Harvard-Yenching Library


The Harvard–Yenching Library is the primary location for East Asia-related collections at Harvard Library. The building was originally built in 1929 for Harvard's Institute of Geographical Exploration and currently houses part of the Harvard-Yenching Institute and the Department of East Asian Languages and Civilizations, in addition to the Harvard-Yenching Library. In addition to East Asian languages (Chinese, Japanese, Korean, Tibetan, Manchu, and Mongolian), it houses collections in European languages and Southeast Asian language (Vietnamese). Totaling more than 1.5 million volumes, the Harvard-Yenching Library has one of the largest collections in East Asian studies outside of Asia. The library has been located at 2 Divinity Avenue on the Cambridge campus of Harvard University since around 1957. Following World War II, the library began collecting more social science publications. The once predominantly humanistic collection evolved into a research library that encompasses East Asian materials in all academic disciplines. A. Kaiming Chiu served as head librarian of the library until his retirement in 1964, after which he was succeeded by Eugene Wu. In 1965, the Chinese-Japanese Library of the Harvard-Yenching Institute was renamed the Harvard-Yenching Library to reflect the expanded nature of the library's collections. The Library eventually added Tibetan, Mongolian and Manchu publications, as well as Western language monographs and journals. A Korean collection was added in 1951, and a Vietnamese collection in 1973. In 1976, management of the library shifted from the independent Harvard-Yenching Institute to the Harvard College Library.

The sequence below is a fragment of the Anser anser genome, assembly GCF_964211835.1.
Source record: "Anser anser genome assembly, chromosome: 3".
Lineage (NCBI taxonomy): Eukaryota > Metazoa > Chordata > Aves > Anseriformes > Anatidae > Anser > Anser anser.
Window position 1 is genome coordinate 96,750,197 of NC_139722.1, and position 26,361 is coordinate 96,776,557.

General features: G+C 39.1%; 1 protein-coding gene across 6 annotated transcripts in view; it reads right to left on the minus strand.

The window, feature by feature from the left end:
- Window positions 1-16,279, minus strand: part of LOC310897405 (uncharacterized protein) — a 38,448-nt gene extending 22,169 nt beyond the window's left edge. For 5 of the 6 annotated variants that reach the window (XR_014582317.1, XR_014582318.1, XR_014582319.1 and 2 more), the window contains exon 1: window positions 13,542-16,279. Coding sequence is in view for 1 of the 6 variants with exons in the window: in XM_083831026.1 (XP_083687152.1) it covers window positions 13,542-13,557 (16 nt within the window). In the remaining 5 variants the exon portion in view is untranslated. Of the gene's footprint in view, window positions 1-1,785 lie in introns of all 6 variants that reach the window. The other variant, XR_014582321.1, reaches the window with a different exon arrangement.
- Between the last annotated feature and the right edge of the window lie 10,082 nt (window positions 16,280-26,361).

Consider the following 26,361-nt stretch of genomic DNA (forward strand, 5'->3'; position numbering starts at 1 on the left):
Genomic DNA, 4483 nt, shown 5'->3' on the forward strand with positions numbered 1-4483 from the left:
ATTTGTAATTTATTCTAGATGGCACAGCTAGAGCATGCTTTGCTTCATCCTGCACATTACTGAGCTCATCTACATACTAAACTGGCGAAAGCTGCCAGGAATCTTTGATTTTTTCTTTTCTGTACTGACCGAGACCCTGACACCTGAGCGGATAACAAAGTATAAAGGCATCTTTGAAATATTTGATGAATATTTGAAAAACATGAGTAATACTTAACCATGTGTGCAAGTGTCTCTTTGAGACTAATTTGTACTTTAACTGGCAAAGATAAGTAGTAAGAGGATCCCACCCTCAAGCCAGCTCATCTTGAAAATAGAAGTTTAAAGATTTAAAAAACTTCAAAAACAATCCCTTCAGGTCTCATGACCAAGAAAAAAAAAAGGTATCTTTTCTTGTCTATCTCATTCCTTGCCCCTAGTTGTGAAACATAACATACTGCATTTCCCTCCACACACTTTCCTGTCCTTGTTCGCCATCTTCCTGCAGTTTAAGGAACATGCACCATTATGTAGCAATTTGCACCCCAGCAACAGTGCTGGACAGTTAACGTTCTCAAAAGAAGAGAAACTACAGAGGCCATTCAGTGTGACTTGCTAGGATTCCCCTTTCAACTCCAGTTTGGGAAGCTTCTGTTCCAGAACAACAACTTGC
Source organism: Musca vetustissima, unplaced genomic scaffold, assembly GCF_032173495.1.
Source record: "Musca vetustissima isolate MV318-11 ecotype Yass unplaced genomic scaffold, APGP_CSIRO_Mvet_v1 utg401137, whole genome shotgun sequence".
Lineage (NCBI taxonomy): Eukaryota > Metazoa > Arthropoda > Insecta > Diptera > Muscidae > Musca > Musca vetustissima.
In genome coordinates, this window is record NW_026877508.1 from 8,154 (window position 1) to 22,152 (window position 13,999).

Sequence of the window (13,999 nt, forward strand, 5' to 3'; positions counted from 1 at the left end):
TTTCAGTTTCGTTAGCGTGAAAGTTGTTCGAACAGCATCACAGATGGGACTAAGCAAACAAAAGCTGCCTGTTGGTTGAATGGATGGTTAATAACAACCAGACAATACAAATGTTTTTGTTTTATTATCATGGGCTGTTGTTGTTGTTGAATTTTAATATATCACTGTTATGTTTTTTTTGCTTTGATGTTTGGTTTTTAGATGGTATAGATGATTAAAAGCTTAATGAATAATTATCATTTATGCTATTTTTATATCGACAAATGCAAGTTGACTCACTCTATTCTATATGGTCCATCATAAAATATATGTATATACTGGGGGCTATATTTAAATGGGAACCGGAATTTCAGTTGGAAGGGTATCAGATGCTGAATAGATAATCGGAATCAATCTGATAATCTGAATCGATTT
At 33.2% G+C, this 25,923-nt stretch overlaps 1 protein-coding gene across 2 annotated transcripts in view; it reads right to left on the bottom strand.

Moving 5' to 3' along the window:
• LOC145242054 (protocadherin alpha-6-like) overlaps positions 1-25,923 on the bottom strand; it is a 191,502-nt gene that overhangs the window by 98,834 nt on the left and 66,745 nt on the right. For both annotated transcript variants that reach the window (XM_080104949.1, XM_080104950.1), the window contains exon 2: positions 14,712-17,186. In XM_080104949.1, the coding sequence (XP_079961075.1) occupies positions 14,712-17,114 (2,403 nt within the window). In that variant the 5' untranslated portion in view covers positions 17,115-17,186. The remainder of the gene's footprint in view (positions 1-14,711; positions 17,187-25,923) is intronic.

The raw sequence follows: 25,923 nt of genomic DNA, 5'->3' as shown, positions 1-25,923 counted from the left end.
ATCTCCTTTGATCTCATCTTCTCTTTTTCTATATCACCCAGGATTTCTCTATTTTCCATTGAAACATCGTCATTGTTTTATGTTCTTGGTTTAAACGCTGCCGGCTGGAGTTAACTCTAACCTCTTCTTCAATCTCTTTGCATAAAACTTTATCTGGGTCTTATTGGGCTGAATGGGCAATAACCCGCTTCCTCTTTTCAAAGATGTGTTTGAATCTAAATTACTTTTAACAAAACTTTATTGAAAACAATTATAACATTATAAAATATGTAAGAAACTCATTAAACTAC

Constructed, 1929